IQ: Yeah, I would totally agree with that. Andrew and I don't have any scenes together, but we all had to work out together to get in shape for the show. So Andrew and I would work out as a pair sometimes, and we would get to talking about the storylines, about how our characters are kind of foils of each other. They’re two men with their respective daddy issues, and we’d talk about how they're respectively handling it, which would help us understand how our characters are foils of each other, but also what our own family lives were like growing up and what our own relationships with our dads were like. And that was really interesting to know him and get an understanding of what he's doing, even though I don't see him to give that alternative perspective when I'm on set. And then, when I tested for the role of—
EK: Tell this story. It’s a great story, take this down.
IQ: So we're doing a chemistry read, I'm reading with Elena, we’re meeting later for the first time, and the casting directors are like, “If you want to choose to kiss her,”—it's a very hot and heavy scene, it was the scene where I tell her that her dad came to see me. And we're doing this hot and heavy scene and the casting director’s like, “Do you want to kiss her? Like, just ask her beforehand.” And then we started, we didn't have any time, because there was a whole kerfuffle, but Elena and I went right into reading it. And then the scene ends with us pretty much making out. And then we both broke and I was like, “Oh, I'm so sorry. I'm supposed to ask your permission.” And she's like, “No, no, it's fine. It's fine.” And then the casting directors were just looking at us like, “Are we interrupting?”
EK: But there was an audible gasp because everyone was like—
AH: “And, scene. And, scene!”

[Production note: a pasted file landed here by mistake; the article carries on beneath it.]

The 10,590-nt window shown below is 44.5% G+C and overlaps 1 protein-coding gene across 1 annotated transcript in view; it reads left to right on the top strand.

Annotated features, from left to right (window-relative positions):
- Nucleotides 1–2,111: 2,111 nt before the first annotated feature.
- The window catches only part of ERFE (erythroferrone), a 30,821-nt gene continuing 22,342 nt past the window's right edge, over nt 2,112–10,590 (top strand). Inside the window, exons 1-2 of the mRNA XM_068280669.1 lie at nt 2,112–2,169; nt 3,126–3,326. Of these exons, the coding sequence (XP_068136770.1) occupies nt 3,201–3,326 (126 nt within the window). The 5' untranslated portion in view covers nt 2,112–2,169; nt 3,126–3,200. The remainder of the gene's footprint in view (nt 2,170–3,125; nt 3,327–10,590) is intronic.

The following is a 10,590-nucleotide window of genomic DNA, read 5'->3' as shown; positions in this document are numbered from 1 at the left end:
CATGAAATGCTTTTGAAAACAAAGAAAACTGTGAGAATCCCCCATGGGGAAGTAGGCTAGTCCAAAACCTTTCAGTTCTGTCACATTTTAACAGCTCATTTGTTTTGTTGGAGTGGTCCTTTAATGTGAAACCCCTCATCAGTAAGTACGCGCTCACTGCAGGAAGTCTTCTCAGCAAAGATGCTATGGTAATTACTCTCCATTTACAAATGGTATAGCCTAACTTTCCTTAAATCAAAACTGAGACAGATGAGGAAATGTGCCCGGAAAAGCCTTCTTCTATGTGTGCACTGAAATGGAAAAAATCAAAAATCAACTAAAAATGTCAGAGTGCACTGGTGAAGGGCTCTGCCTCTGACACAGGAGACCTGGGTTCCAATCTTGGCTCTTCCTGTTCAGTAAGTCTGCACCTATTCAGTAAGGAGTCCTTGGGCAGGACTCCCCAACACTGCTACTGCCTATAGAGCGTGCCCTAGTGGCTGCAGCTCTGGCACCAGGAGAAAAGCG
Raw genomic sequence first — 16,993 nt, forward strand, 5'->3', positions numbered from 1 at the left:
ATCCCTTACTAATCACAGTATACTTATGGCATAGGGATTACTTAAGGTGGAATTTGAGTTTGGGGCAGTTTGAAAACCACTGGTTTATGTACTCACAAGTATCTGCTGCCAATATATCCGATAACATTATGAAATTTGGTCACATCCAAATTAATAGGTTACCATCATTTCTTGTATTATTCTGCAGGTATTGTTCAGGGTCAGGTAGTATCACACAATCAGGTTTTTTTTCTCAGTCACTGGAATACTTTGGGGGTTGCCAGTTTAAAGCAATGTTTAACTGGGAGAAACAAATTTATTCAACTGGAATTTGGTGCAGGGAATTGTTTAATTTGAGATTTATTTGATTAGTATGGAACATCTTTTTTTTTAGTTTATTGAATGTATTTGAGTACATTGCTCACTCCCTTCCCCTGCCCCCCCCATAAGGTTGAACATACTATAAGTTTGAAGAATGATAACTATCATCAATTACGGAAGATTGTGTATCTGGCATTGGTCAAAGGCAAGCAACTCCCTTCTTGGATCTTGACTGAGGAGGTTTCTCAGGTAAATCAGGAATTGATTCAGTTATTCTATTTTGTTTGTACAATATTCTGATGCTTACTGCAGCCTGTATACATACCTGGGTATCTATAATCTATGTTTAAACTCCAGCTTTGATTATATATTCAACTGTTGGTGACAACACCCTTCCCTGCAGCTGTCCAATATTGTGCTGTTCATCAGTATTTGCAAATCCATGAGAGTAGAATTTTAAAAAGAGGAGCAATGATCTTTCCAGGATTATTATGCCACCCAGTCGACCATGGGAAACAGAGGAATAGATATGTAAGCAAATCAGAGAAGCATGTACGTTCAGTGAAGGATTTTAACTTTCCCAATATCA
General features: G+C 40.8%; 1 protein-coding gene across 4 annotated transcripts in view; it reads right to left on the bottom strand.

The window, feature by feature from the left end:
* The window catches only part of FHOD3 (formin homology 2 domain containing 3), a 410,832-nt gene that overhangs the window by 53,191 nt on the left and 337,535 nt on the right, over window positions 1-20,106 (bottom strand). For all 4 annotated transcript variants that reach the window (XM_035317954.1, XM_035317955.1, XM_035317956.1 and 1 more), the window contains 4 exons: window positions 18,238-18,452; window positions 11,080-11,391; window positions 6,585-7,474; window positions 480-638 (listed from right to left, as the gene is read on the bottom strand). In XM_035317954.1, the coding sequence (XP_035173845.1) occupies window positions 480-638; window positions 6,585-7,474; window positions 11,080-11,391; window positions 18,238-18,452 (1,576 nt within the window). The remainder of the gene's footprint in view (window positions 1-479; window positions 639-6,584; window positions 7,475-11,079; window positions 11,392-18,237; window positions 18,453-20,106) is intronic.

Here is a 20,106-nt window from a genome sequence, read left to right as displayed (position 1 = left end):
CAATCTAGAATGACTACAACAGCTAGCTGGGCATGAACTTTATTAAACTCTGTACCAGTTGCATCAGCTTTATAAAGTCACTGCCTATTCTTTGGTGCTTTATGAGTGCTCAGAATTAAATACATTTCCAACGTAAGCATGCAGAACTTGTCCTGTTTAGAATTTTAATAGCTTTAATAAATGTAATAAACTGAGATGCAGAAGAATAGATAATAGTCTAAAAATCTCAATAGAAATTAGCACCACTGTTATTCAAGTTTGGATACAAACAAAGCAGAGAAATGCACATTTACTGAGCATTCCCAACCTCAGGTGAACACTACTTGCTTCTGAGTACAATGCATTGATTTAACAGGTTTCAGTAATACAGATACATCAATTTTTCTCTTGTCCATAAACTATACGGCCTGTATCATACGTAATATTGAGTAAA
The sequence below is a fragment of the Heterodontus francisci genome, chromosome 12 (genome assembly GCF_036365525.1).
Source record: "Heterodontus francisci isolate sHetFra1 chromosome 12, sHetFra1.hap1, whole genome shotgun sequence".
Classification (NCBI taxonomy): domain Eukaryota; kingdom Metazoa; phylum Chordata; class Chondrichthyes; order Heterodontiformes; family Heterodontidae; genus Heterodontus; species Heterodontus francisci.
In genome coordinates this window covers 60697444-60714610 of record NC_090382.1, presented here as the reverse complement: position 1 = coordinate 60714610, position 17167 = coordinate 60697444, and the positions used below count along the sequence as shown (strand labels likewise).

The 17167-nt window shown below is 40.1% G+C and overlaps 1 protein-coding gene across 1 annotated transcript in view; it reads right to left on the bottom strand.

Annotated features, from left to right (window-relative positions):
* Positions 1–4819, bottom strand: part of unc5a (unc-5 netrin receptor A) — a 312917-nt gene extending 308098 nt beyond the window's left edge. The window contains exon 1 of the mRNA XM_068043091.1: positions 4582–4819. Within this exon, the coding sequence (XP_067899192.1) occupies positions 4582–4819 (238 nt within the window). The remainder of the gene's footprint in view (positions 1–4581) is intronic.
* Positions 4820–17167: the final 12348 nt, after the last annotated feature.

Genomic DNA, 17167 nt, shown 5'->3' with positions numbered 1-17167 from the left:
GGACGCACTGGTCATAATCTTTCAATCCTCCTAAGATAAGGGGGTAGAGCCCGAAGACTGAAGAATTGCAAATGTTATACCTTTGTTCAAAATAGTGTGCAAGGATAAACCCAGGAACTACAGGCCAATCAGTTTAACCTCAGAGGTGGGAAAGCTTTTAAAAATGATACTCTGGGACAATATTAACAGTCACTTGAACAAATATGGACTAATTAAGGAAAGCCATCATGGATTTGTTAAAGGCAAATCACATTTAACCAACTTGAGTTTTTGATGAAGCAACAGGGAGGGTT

EK: But it was electric. It was straight fire. And after, he was apologizing, and I'm like, “I don’t know if…like, you don’t need to apologize cause that was fun,” and he was the only one that did it, but it felt like—that was it! The Hutch quality.
AH: The risk taker.
IQ: We had to do that scene a few more times, and the casting director kept being like, “And scene. Scene, scene. Break apart.”
AH: It was super, super fun getting to work together. As Ian said, we didn't have any scenes together, but our characters, despite being such opposite ends of the spectrum on the show, are actually remarkably similar in a lot of ways. And it was so lovely to get to know Ian on a personal level: to train together, to go out for drinks together and stuff, and talk about the show, our experience of acting, and things like that, what we've worked on before... Likewise, speaking to Elena, training with her, seeing her do scenes—you just feel lucky to be in this situation because these are two incredible actors. To watch Elena work and then to see Ian work on the show blew me away. It's incredible. And we also had the absolute privilege of working with some incredible directors and, one particular director for a scene that Elena and I were doing together was Mark Jobst, who's another Brit. There weren't a lot of Brits on the show and that made me feel a little bit more comfortable because it was a big scene for Elena and me, and Mark approaches work in a way which is almost akin to theater. So it was really asking about the intentions of the characters and what is driving them in this scene. And I would feel that he would have pulled exactly the same out of Ian, and I can't speak for him, but that's the kind of dynamic we had, not only with each other, but also with the directors. So it was working not only with incredible actors, but also with an incredible crew. We were super lucky.